“Most giving is 80% emotion and 20% rational and the best way to get someone’s emotions is to tell a story”
according to Giving USA 2017.
Storytelling is an ancient way of connecting with people and passing down culture. When it comes to connecting with your donors – whether you’re working on an auction or not – storytelling is one of the best ways to let them know exactly how their support helps people and how they can make a difference.
Statistics are nice. The facts and figures give donors justification for their contributions. But facts and figures don’t always paint a clear picture. Stories set a scene, introduce characters, show conflict, and, often, find resolutions. Most people don’t remember facts such as a donor earning $100K -$200K gives on average $5,892 or 3.92% to charitable organizations. But people remember stories.
Organizations have stories to tell around every corner. Getting those stories out to donors can move the needle on your organization’s fundraising. Look for the characters in your organization. Schools planning auctions or fundraising events have never-ending material when it comes to stories. Wouldn’t you be more inclined to give to John Doe School’s new athletic facility campaign if you knew the story of its star basketball player who writes letters to a former star basketball player who fell on hard times and end up in jail. A school program that promotes such compassion and understanding moves donors, specially if they introduce programs like the Precalculus assistance to the kids. The story moves a building campaign from an obligatory donation for parents to one that makes a donor feel like they, too, are making a difference.
So, how do you find stories? Become a reporter, a novelist or a movie director. Look for sources everywhere, scout out good characters and talk to them. Ask them what do they love about your organization and how has it touched them. People love to tell their own stories when asked. Look for scenes where people are doing interesting things. Wonder why there is always noise come from the second-grade classroom down the hall in your school? If you stop in to visit a few times you might discover that students are building towers out of Legos to learn about math and are planning to hatch chick eggs. No wonder there is so much noise in there.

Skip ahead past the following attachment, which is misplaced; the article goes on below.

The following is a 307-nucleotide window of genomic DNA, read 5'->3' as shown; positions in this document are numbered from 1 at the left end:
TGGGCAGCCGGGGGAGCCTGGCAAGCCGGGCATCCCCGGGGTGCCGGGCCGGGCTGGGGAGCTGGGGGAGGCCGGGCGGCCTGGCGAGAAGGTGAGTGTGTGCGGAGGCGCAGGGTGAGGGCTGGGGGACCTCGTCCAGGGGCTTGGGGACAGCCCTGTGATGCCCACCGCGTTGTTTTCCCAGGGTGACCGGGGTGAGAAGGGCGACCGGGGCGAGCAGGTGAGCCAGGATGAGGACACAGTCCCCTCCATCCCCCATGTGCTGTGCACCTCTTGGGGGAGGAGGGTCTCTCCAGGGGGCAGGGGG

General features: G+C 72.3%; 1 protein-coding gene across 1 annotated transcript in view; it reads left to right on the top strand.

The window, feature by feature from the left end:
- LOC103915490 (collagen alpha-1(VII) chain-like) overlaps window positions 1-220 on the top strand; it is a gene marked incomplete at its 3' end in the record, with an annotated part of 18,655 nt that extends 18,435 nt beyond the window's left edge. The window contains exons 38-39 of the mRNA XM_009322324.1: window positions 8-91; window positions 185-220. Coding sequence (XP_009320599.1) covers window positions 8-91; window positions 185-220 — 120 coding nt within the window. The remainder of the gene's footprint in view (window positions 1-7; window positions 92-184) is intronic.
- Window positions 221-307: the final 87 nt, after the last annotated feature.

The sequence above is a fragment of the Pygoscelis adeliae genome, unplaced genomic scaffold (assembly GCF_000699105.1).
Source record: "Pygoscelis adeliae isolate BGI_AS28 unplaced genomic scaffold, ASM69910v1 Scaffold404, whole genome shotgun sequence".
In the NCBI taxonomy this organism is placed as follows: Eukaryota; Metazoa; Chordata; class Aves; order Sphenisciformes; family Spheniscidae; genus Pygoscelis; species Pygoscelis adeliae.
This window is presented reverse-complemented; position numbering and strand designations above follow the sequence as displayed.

If you were the development director or fundraising organizer for UNLV’s College of Engineering, you bet you’d be telling the story of 7-year-old Hailey Dawson who threw out the first pitch of the fourth game in the World Series thanks to a prosthetic hand created on a 3-D printer by engineering students. Read Hailey’s story here. Hailey’s story is emotional, full of character, has action and a happy ending.
Stories also bring a big campaign down from figures to a single person. It seems overwhelming to some donors to help the millions of children starving around the world, but if they meet a 9-year-old boy in your story, they feel a connection. Helping that boy seems much more feasible for many donors.
You can even tell stories with auctions. Instead of just sending out automated emails reminding donors to bid on items, tell them a quick story:
For example: “The items in this auction will mean a new opportunity for our clients. It will help purchase racing wheelchairs which will allow Jane and John to race each other for the first time in their lives.”
Pictures and video also tell wonderful stories. Include as many of them in your stories as you can. Social media capitalizes on our desire for video and you can shoot them with your phone. Pull out your phone when events are happening. Shoot some video and create a great story for your upcoming event.